The Difference Principle is in stark opposition to another conception, superficially similar, that might also claim the title of fairness: namely, that the requirements of social justice are those that a person would keep in mind if he were designing a practice in which his place was going to be assigned to him at random, so that he had an equal chance, so to speak, of being anybody.


The most controversial implication of Rawls's outlook is that differences in ability, to the extent that they have genetic sources, do not in themselves justify differences in reward. We may need differential rewards for the talented and the productive, to provide incentives on which the system runs, but that is their only justification. They may be justified, that is, because the less gifted would be worse off under a more leveling type of regime, since productivity and efficiency would drop.


"We see then that the difference principle represents, in effect, an agreement to regard the distribution of natural talents as a common asset and to share in the benefits of this distribution whatever it turns out to be."


"Thus the more advantaged representative man cannot say that he deserves and therefore has a right to a scheme of cooperation in which he is permitted to acquire benefits in ways that do not contribute to the welfare of others."


By giving strict priority to improving the situation of the least fortunate, Rawls opts for a radically egalitarian standard of social justice. This puts him, in politics, sharply to the left of center. At the same time, however, his insistence in the first principle on equal basic liberties that may not be infringed even for the purpose of promoting socioeconomic equality marks him clearly as belonging to the liberal tradition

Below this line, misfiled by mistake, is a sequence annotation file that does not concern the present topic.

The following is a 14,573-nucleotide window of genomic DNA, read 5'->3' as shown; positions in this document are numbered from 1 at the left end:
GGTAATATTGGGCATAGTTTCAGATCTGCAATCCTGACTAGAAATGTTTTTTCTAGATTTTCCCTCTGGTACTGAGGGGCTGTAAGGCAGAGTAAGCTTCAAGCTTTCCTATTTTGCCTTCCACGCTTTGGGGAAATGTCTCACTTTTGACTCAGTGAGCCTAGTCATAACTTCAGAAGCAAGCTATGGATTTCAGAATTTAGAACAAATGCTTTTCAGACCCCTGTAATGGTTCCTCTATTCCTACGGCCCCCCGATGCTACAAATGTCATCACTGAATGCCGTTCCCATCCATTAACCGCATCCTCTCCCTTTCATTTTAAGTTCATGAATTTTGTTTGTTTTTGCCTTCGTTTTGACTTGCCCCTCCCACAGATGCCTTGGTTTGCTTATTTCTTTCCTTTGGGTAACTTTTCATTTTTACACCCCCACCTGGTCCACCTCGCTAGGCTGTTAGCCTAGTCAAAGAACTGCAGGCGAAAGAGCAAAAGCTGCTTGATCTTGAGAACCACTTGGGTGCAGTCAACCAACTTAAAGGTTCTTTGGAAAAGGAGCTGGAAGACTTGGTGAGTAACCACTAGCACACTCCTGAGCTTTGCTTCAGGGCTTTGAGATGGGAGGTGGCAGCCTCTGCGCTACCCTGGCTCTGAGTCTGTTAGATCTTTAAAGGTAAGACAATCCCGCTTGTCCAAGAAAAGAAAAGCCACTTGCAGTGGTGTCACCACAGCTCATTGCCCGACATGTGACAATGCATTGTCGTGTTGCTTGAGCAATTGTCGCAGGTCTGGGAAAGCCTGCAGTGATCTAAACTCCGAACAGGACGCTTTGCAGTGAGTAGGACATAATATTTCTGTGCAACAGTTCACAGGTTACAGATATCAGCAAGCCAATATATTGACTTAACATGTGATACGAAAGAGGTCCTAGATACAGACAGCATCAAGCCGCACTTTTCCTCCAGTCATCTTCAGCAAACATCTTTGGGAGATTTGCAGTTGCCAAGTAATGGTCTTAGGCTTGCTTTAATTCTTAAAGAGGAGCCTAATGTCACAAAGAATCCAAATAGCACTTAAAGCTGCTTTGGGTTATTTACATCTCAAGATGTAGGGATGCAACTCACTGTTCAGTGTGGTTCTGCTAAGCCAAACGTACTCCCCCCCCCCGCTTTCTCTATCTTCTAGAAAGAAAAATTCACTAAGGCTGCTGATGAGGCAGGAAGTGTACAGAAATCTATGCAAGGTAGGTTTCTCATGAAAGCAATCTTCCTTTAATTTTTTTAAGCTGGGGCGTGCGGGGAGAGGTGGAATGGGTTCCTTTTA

The Utilitarian Response:


The utilitarian answer and its modern version, cost-benefit analysis: we should add up the pluses and the minuses and try to choose policies that produce the maximum amount of total benefit, aggregated from the advantages and the disadvantages to all persons affected. This method, Rawls has famously said, does not take seriously the distinction between persons.

In place of the indeterminate requirement that socioeconomic inequalities should be to everyone's advantage, he proposes that they are acceptable only if they cannot be eliminated without making the worst-off class even worse off. "The basic structure is perfectly just," he writes, "when the prospects of the least fortunate are as great as they can be."


The Problem of the State:


Deep inequalities built into a social and economic structure that is sustained by the power of the state present the greatest potential for unfairness


Pluralism with Regard to Religious Values


Pluralism with regard to ultimate values is inevitable-- religious disagreement being historically the most important form-- and that the attempt to impose a single comprehensive value system on a society inevitably results in oppression. He believes that justice requires fairness not only in the distribution of material and social advantages, but also toward different conceptions of the good. So the contractors in the Original Position are deprived of information about their full conception of the good life, and they must choose principles in light of the possibility that they might be anything from religious ascetics to atheistic libertines.